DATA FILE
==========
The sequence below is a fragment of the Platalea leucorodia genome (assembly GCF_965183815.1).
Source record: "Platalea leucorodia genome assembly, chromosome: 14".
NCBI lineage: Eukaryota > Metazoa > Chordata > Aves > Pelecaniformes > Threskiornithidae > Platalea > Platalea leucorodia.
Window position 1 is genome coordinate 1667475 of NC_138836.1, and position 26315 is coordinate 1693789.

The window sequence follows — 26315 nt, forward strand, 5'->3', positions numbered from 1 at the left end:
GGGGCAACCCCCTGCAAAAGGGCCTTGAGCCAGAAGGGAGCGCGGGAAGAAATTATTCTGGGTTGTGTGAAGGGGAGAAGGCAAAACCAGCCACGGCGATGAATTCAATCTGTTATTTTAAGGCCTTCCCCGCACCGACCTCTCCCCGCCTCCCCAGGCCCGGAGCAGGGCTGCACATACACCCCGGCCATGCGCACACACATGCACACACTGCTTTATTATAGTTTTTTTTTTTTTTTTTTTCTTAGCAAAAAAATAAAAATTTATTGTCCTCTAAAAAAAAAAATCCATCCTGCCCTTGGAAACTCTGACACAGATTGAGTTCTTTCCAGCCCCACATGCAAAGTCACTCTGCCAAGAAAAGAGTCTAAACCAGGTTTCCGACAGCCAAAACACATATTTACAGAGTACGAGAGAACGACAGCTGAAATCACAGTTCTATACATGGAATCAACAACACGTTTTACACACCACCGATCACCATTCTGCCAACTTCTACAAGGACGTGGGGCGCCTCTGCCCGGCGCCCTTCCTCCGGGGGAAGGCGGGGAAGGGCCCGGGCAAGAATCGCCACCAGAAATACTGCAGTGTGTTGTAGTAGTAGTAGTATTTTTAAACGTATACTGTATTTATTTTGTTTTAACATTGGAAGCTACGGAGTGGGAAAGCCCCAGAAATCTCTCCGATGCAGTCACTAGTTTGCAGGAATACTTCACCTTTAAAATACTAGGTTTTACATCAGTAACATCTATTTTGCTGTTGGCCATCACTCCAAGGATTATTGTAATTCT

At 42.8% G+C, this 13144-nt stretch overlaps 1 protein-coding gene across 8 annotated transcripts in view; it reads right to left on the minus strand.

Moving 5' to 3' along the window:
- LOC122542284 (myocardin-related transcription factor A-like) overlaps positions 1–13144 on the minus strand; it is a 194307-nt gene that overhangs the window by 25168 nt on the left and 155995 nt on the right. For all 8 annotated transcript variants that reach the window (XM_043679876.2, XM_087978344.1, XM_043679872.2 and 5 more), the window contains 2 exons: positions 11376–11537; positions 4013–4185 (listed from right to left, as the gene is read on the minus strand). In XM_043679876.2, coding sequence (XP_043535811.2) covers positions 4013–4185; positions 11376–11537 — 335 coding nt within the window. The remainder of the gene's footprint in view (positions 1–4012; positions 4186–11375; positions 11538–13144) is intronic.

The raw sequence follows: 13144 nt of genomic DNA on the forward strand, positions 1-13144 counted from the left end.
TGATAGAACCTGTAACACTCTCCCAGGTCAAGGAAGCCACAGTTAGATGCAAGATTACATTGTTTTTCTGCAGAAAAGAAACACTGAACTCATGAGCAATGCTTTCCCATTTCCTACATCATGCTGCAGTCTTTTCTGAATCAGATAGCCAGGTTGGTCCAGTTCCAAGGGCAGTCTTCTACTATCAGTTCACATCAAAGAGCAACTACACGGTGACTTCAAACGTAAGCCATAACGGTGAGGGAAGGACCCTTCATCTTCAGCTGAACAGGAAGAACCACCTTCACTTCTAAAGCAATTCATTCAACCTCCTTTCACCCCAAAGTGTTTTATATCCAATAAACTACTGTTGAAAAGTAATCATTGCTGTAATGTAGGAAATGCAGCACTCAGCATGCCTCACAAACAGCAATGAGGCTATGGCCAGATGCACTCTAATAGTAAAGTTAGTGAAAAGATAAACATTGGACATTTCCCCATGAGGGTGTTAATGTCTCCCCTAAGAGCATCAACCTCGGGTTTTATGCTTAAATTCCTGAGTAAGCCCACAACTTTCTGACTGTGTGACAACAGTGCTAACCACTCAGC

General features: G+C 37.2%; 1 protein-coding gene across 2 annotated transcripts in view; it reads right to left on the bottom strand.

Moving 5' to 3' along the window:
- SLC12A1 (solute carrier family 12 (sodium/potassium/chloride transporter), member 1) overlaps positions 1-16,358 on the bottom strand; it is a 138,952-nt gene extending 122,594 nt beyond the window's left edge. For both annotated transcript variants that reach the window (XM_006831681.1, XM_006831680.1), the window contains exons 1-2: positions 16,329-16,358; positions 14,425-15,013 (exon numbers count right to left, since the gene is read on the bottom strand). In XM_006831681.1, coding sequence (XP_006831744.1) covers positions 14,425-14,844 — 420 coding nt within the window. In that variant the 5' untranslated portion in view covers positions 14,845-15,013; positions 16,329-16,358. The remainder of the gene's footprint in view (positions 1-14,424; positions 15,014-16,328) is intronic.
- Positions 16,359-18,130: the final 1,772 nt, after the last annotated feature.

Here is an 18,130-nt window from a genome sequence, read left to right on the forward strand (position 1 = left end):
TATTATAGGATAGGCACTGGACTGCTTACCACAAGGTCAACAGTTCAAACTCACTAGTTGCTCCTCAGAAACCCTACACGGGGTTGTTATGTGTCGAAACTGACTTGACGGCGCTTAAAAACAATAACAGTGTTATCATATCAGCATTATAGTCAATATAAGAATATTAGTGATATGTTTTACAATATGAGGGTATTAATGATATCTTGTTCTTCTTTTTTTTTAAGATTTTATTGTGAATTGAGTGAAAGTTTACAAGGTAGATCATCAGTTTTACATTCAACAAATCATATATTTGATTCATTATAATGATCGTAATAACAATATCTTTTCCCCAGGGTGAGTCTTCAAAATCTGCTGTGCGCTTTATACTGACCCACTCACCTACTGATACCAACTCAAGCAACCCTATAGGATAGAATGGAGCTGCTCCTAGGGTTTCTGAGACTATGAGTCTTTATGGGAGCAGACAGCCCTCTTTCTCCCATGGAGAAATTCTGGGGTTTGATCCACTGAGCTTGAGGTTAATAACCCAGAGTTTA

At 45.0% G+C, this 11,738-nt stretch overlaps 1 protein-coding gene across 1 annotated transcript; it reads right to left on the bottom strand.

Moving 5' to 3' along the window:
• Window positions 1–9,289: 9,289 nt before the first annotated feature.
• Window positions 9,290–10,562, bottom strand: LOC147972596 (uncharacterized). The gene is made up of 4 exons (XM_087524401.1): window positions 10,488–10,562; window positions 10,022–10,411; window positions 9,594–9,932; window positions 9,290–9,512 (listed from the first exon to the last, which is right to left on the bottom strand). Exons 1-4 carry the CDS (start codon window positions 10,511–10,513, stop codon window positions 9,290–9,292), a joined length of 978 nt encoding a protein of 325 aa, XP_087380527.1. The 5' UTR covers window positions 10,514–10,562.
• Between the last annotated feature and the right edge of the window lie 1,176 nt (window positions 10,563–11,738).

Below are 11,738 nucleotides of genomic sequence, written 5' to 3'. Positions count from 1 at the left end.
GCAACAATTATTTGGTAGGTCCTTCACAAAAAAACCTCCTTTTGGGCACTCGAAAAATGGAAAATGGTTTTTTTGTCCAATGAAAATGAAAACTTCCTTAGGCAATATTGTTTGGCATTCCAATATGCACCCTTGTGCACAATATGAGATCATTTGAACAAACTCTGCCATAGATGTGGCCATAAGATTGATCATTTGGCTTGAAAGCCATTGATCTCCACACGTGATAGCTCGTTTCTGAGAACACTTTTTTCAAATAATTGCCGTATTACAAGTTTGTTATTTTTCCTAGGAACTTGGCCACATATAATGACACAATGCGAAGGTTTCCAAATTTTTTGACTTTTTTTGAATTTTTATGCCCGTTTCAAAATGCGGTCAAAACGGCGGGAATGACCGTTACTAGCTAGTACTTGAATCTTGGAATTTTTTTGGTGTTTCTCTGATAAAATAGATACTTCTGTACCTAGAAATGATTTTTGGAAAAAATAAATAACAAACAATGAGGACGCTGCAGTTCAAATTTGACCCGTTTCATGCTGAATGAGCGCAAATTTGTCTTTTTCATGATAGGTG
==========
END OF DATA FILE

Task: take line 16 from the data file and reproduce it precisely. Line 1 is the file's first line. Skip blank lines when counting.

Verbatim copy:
Here is an 18,130-nt window from a genome sequence, read left to right on the forward strand (position 1 = left end):